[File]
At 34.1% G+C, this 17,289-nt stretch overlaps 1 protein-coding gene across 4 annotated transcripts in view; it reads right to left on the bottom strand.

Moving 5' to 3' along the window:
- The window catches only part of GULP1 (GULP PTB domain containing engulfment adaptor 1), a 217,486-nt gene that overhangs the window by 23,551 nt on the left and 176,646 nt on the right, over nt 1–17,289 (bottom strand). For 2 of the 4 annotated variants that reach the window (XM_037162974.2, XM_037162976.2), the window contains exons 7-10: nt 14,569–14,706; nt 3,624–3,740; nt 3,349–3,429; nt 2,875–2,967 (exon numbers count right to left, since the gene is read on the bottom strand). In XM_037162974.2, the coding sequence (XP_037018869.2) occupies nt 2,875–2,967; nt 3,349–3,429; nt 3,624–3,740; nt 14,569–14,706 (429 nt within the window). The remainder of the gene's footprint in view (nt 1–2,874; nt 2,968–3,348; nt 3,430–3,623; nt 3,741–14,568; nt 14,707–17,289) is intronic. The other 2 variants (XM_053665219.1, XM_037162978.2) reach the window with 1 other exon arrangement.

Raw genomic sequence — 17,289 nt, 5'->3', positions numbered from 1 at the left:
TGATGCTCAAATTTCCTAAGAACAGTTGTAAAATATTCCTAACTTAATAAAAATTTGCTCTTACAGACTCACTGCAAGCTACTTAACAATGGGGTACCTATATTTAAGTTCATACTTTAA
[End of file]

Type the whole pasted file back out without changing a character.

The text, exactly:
At 34.1% G+C, this 17,289-nt stretch overlaps 1 protein-coding gene across 4 annotated transcripts in view; it reads right to left on the bottom strand.

Moving 5' to 3' along the window:
- The window catches only part of GULP1 (GULP PTB domain containing engulfment adaptor 1), a 217,486-nt gene that overhangs the window by 23,551 nt on the left and 176,646 nt on the right, over nt 1–17,289 (bottom strand). For 2 of the 4 annotated variants that reach the window (XM_037162974.2, XM_037162976.2), the window contains exons 7-10: nt 14,569–14,706; nt 3,624–3,740; nt 3,349–3,429; nt 2,875–2,967 (exon numbers count right to left, since the gene is read on the bottom strand). In XM_037162974.2, the coding sequence (XP_037018869.2) occupies nt 2,875–2,967; nt 3,349–3,429; nt 3,624–3,740; nt 14,569–14,706 (429 nt within the window). The remainder of the gene's footprint in view (nt 1–2,874; nt 2,968–3,348; nt 3,430–3,623; nt 3,741–14,568; nt 14,707–17,289) is intronic. The other 2 variants (XM_053665219.1, XM_037162978.2) reach the window with 1 other exon arrangement.

Raw genomic sequence — 17,289 nt, 5'->3', positions numbered from 1 at the left:
TGATGCTCAAATTTCCTAAGAACAGTTGTAAAATATTCCTAACTTAATAAAAATTTGCTCTTACAGACTCACTGCAAGCTACTTAACAATGGGGTACCTATATTTAAGTTCATACTTTAA